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Midwives at Bellevue Stop Providing 24/7 Care for First Time in 2 Decades

By Amy Zimmer | June 7, 2017 3:11pm
 A pregnant woman getting her belly measured as part of her prenatal care.
A pregnant woman getting her belly measured as part of her prenatal care.
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MANHATTAN — For the first time in its 25-year history, midwives at Bellevue Hospital are no longer providing 24/7 care to their patients, officials told DNAinfo New York.

Effective May 29, the hospital — whose official name is now NYC Health + Hospitals/Bellevue — officially stopped offering round-the-clock coverage by their midwifery program, a hospital spokesman confirmed.

That marks a departure from the program's longtime mission to ensure that someone from their team would be with patients for all visits around the clock.

It could also be a bellwether for the direction that other city hospitals will follow amid the system's plans for a major restructuring that could reportedly result in up to 600 layoffs, experts fear.

“If you can’t tell your patients that I or one of our colleagues can guarantee being at your birth than it’s not true midwifery,” said midwife Abby Brown, who worked at Bellevue from 2007 until she left earlier this year to start her own practice with another ex-Bellevue midwife at Mount Sinai West.

“Midwives are getting shut out of [H+H], and it’s shortchanging the most vulnerable women in our city. We have better maternal and child outcomes, and we give the best care to low-risk women,” she added.

The only time the hospital previously couldn't offer midwife coverage was when it was closed during Hurricane Sandy, Brown said.

When Brown started at Bellevue, there were 12 midwives on staff — compared to the current seven — and the hospital had a natural birth center that drew patients from all over the city.

The birth center, however, closed in 2009, reportedly because of financial pressures and declining birth rates. The space has since sat vacant, used for storage for the hospital’s Neonatal Intensive Care Unit, midwives said.

The midwife staff attrition and the hospital's unwillingness to rehire for the positions means residents and physicians are increasingly filling in at births — despite having no prior contact with the mothers whose babies they're delivering, midwives added.

Gina Eichenbaum-Pikser, who left Bellevue in the fall to start Community Midwifery Care with Brown, said the midwife program is crucial because it serves the largely immigrant and undocumented Bellevue patient body.

“[Hospital officials] don’t understand there’s a difference between the residents, the midwives and the OBs,” Eichenbaum-Pikser said. “To them, a pair of hands to deliver a baby is a pair of hands to deliver a baby.”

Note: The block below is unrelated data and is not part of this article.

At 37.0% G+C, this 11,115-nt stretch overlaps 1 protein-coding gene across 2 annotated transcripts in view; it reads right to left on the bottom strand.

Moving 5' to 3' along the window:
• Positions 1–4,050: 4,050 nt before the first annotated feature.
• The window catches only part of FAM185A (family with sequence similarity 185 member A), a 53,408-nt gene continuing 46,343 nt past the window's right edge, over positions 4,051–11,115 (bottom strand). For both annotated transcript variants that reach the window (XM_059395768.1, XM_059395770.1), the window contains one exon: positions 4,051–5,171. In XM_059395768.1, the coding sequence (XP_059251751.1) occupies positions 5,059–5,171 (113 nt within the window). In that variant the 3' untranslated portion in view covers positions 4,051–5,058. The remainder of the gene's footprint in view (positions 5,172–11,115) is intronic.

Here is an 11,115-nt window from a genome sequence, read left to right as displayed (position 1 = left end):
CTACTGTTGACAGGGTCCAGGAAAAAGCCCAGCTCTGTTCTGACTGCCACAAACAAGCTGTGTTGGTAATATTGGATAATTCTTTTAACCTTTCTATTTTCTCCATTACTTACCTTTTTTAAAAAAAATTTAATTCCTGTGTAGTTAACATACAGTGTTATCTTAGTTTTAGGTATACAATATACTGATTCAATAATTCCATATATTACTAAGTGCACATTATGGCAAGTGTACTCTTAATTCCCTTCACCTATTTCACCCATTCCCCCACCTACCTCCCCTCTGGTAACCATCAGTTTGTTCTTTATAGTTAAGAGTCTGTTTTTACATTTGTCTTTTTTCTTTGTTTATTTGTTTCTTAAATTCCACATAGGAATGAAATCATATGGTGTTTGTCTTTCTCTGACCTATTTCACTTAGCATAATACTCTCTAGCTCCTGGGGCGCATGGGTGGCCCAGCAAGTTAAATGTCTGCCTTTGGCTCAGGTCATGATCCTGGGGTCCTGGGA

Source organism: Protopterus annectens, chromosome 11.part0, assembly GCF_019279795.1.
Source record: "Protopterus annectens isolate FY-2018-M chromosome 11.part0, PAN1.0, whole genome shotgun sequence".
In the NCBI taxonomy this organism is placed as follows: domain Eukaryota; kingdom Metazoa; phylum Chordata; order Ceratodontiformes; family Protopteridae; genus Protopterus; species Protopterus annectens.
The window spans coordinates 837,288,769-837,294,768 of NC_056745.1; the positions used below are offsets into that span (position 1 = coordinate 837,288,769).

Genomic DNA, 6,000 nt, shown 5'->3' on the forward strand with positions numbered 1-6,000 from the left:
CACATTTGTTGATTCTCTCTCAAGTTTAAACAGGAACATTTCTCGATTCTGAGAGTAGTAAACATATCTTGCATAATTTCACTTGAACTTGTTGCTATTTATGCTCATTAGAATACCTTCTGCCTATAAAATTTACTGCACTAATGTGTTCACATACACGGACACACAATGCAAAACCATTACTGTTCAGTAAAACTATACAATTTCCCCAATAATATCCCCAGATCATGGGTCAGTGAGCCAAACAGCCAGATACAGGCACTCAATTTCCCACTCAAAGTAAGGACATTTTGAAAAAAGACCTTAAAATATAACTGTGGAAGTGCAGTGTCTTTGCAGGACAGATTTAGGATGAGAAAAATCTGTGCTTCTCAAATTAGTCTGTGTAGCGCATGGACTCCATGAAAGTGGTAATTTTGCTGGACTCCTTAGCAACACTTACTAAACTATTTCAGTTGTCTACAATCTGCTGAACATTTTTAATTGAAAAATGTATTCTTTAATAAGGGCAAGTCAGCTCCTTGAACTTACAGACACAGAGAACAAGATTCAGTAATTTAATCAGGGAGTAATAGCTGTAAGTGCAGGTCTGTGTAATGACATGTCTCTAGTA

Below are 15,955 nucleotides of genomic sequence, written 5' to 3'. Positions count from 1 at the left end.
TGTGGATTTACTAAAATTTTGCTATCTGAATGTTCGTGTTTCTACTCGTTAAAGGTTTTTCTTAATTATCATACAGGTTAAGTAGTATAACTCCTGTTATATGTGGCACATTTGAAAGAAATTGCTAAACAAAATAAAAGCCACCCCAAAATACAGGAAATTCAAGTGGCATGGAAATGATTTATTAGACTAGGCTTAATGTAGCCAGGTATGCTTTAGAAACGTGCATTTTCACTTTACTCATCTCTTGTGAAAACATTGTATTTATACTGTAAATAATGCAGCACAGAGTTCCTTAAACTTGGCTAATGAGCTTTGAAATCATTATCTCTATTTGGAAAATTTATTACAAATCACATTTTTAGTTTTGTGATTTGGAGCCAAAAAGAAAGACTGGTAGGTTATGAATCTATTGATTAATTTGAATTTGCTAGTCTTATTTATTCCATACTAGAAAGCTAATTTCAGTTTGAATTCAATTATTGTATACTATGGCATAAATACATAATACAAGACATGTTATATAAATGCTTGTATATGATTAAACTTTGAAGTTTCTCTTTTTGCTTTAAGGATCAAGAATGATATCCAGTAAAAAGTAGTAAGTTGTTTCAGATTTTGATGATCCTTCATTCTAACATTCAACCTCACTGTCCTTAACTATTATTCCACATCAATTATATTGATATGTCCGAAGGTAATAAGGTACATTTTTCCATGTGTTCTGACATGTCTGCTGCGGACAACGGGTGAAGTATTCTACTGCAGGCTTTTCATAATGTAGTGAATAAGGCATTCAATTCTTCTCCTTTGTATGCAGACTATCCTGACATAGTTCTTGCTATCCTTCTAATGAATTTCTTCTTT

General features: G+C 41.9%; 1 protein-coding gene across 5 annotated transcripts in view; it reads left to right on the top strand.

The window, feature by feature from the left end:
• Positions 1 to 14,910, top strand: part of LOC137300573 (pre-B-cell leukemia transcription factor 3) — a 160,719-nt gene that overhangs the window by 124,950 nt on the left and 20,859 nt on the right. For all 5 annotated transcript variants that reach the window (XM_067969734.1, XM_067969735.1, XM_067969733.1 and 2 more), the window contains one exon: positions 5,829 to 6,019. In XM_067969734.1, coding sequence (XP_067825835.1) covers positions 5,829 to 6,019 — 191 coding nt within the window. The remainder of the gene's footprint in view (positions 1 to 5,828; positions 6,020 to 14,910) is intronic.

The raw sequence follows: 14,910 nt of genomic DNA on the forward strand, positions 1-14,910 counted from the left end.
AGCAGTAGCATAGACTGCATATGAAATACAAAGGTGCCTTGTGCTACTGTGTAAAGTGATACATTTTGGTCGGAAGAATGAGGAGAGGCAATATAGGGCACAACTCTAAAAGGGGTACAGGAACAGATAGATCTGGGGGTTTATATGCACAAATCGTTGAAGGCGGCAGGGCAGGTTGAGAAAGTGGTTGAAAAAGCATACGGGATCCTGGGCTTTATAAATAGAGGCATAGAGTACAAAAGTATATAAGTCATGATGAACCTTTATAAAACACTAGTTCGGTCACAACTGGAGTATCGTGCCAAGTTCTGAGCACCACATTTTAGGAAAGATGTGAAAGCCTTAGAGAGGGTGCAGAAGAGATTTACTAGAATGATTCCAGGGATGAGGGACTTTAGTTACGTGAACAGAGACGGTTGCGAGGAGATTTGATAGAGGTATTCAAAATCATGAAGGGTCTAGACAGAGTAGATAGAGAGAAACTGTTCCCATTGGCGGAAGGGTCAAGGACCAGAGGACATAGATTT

“The attitude in the public hospital systems is ‘You’re getting free care. You should be grateful and take whatever we give,’” Eichenbaum-Pikser said. “That’s a tragedy for those midwives and the women they take care of. A midwifery service without continuity of care is a severely disabled service. The heart of midwifery care: it’s about the relationship between the midwife and patient. It’s about the trust. And that’s why midwives have such good outcomes.”

More than 2,200 people have signed a MoveOn.org petition, launched by NYC Midwives, a chapter of the New York State Association of Licensed Midwives, to urge the city to keep midwives at Bellevue.

“We’re following the exact same standards as OBs, but there’s a quality of involving the woman actively in her care — having her questions respected, spending the time to present options and being an ally in a giant, unfriendly hospital system,” said Laura Zeidenstein, program director for nurse-midwifery at Columbia University’s School of Nursing and co-chair of NYC Midwives.

Zeidenstein added that midwives are more affordable, less invasive and have better outcomes than their physician counterparts.

“Midwives have a much lower C-section rate, use interventions less or when they’re more necessary and focus a lot on education — making more informed choices — that carries over into a women’s home life, family life and community,” she said.

The city tried to cut the midwifery program four years ago at North Central Bronx Hospital, but the community rallied to reopen it.

Hospital officials said there is no concerted effort to reduce midwifery services and added that midwives continue to be available at Bellevue every day during the week.

However, Bellevue's needs have changed with fewer births overall and more complex, high-risk deliveries, officials said.

“Midwives are important members of our labor and delivery teams, and we are committed to offering this option for new mothers and families," a spokesman for H+H said.